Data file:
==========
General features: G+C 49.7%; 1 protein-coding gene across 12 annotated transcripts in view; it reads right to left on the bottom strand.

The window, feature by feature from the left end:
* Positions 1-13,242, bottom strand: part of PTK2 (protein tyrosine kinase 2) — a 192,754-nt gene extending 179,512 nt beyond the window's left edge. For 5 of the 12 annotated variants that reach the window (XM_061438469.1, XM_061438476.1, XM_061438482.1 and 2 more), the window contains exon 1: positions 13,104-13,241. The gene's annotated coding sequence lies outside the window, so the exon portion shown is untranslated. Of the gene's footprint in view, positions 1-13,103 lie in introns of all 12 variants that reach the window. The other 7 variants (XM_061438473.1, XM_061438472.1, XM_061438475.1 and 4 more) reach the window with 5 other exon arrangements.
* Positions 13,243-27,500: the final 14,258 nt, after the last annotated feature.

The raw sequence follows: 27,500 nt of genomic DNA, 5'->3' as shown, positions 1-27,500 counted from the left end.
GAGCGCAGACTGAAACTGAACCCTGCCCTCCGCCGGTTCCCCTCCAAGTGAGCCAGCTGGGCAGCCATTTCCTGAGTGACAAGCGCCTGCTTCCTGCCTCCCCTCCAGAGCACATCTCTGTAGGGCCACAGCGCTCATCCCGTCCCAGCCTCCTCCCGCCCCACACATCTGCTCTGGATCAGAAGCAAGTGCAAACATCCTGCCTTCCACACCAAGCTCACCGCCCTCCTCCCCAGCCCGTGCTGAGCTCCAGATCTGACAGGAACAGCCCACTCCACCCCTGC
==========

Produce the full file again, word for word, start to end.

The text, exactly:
General features: G+C 49.7%; 1 protein-coding gene across 12 annotated transcripts in view; it reads right to left on the bottom strand.

The window, feature by feature from the left end:
* Positions 1-13,242, bottom strand: part of PTK2 (protein tyrosine kinase 2) — a 192,754-nt gene extending 179,512 nt beyond the window's left edge. For 5 of the 12 annotated variants that reach the window (XM_061438469.1, XM_061438476.1, XM_061438482.1 and 2 more), the window contains exon 1: positions 13,104-13,241. The gene's annotated coding sequence lies outside the window, so the exon portion shown is untranslated. Of the gene's footprint in view, positions 1-13,103 lie in introns of all 12 variants that reach the window. The other 7 variants (XM_061438473.1, XM_061438472.1, XM_061438475.1 and 4 more) reach the window with 5 other exon arrangements.
* Positions 13,243-27,500: the final 14,258 nt, after the last annotated feature.

The raw sequence follows: 27,500 nt of genomic DNA, 5'->3' as shown, positions 1-27,500 counted from the left end.
GAGCGCAGACTGAAACTGAACCCTGCCCTCCGCCGGTTCCCCTCCAAGTGAGCCAGCTGGGCAGCCATTTCCTGAGTGACAAGCGCCTGCTTCCTGCCTCCCCTCCAGAGCACATCTCTGTAGGGCCACAGCGCTCATCCCGTCCCAGCCTCCTCCCGCCCCACACATCTGCTCTGGATCAGAAGCAAGTGCAAACATCCTGCCTTCCACACCAAGCTCACCGCCCTCCTCCCCAGCCCGTGCTGAGCTCCAGATCTGACAGGAACAGCCCACTCCACCCCTGC